By putting off the administration’s efforts to undo the ACA until after the election, the court made further mobilization less likely. And the court made it easier for the president to continue to lie and obfuscate about his health-care policy (or non-policy) during his reelection campaign.
The court’s decision not to expedite its consideration of the ACA case is especially odd given its repeated decisions to take extraordinary steps in other cases of national importance. Coincidentally or not, this has happened several times when a lower court decision has gone against the Trump administration. Several times, the court has taken the unusual step of staying lower court decisions while litigation proceeds. By issuing such stays, the court has allowed the administration to implement an early version of the travel ban that largely prohibited nationals of several Muslim-majority countries to enter the United States; to enforce a ban on transgender people serving in the military; and to carry out a policy that prohibited individuals from seeking asylum in the United States if they had not first sought asylum from other countries.
The court also agreed to hear several cases on unusual timelines, at the urging of the Trump administration. Those cases included the pending legal challenge to the president’s rescinding of the Deferred Action for Childhood Arrivals program, as well as the president’s challenges to congressional and state subpoenas to his financial accounting firm. When the Trump administration asks the court to depart from its usual rules, it seems, the court is quite willing to do so.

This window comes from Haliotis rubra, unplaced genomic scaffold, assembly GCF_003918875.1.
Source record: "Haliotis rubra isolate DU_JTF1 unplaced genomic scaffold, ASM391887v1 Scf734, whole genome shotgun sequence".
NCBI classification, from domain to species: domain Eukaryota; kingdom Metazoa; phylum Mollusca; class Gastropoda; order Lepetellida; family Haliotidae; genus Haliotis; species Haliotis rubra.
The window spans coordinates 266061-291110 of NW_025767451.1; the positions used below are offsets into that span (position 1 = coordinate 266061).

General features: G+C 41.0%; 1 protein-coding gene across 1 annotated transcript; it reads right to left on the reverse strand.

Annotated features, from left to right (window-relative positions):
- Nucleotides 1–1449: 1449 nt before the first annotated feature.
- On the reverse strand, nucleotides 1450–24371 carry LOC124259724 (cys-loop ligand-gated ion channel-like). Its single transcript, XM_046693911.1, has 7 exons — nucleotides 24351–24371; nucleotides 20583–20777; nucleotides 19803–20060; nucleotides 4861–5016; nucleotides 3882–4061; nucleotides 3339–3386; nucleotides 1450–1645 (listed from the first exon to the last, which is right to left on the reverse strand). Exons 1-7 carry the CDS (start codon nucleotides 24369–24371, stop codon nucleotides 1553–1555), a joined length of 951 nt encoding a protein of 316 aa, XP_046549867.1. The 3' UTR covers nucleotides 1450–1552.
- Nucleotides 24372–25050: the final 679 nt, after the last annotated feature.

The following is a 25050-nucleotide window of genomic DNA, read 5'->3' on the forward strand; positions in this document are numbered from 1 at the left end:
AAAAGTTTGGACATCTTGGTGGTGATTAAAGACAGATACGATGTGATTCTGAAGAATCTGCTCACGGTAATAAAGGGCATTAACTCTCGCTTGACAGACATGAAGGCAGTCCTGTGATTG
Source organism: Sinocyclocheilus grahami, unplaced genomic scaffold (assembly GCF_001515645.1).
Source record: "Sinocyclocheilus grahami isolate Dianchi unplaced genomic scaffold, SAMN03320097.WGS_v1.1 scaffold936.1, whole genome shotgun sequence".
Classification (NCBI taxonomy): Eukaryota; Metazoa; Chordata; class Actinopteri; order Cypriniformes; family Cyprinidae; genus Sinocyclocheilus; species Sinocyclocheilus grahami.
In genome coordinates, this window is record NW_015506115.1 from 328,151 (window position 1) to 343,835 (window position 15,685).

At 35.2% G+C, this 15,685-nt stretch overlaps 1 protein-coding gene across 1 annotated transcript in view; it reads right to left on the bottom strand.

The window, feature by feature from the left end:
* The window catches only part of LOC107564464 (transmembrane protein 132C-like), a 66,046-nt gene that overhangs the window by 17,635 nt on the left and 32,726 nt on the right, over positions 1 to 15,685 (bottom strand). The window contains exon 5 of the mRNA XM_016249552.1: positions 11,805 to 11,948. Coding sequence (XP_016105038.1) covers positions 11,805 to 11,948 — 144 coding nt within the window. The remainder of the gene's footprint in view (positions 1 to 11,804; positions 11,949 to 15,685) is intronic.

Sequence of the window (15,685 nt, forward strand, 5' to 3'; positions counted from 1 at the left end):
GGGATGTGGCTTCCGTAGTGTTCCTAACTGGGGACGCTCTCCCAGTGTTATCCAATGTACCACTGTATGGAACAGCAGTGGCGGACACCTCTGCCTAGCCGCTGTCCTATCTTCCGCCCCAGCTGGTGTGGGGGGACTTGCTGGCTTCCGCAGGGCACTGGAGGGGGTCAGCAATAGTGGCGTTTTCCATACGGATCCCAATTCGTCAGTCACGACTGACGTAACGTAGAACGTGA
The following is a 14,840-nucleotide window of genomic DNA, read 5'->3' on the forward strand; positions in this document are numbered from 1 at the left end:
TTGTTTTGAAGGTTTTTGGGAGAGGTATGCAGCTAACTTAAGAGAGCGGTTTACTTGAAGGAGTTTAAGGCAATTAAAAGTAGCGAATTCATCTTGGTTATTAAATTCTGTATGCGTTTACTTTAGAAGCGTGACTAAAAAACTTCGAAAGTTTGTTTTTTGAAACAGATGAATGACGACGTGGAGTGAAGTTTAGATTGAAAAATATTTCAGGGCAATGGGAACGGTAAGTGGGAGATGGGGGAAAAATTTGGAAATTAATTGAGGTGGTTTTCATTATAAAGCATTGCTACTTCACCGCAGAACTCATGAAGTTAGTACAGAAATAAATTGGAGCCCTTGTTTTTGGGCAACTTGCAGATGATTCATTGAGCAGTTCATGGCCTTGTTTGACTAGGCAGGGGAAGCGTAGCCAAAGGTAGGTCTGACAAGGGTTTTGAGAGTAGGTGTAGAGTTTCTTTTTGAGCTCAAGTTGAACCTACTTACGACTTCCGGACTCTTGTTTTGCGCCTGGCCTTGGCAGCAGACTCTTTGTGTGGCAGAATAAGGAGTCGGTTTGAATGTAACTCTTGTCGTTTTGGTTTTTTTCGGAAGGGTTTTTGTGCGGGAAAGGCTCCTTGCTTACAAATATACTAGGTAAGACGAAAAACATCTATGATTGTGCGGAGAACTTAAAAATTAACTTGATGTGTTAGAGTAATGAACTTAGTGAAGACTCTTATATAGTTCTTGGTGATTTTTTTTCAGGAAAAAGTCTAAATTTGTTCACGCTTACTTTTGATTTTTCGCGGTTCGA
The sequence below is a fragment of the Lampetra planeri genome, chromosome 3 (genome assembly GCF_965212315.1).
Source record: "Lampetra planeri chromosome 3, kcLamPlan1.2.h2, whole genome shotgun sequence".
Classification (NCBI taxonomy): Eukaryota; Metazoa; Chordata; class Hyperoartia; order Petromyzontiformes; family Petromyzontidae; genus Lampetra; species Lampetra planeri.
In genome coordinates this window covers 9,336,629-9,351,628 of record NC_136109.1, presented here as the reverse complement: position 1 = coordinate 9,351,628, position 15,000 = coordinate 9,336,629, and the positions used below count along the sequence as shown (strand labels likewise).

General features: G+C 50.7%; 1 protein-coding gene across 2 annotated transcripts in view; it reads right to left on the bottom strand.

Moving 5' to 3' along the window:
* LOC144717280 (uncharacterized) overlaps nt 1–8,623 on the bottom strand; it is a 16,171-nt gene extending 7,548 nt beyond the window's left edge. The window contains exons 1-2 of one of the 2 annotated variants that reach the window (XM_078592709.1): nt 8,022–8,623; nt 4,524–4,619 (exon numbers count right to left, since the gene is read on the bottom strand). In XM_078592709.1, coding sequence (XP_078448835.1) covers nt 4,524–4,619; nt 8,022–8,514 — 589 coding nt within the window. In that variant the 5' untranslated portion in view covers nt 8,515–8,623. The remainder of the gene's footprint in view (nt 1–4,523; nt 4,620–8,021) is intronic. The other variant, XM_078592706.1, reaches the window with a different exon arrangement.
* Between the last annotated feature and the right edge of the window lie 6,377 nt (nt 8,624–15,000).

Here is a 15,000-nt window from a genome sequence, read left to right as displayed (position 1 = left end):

The court’s failure to expedite the ACA case is made even more curious by the sheer frivolity of the legal arguments being mounted by the ACA’s opponents: They are so objectively bad that it is irresponsible for the high court to allow these lawsuits to proceed. For example, the challenge to the mandate rests on the assertion that the Republican-controlled Congress, in “zeroing out” the mandate penalty, actually strengthened the mandate — imposing a free-standing legal obligation to purchase health insurance. But Republican legislators maintained they were repealing the mandate, along with the penalty; that is also how the president has described the amendment. And in any case, the Supreme Court, in National Federation of Independent Business v. Sebelius, already definitively rejected the administration’s current interpretation of the mandate. In that case, the court rejected the claim that the individual mandate imposed a legal obligation to purchase health insurance; the court said it merely imposed a tax penalty on individuals who didn’t purchase insurance — it didn’t criminalize the failure to purchase health insurance.
The government’s arguments for why courts should invalidate the entire ACA are even worse. A provision in a statute is considered “severable” from the rest of a law if, in the courts’ judgment, Congress would have wanted the other provisions in the statute to remain even if the provision in question were struck down. (Indeed, courts are supposed to err on the side of upholding the rest of a law when one part is struck down.) But when it comes to the ACA, there is no reason for courts to guess at Congress’s intent. When Congress for all practical purposes eliminated the mandate, it kept the remainder of the ACA. Congress clearly believed the ACA’s general protections could exist without the mandate.
The court has a lot of discretion over which cases it hears and when. But how the court chooses to exercise that discretion can be revealing. The court has bent over backward to take extraordinary measures to review lower court decisions expeditiously when it benefits the Trump administration. Now, the court has refused to take similar steps in a case of national importance about the future of the ACA, producing a political windfall for the administration.
That leaves the unsettling feeling that the court’s decision not to hear the ACA case now is more about politics than law.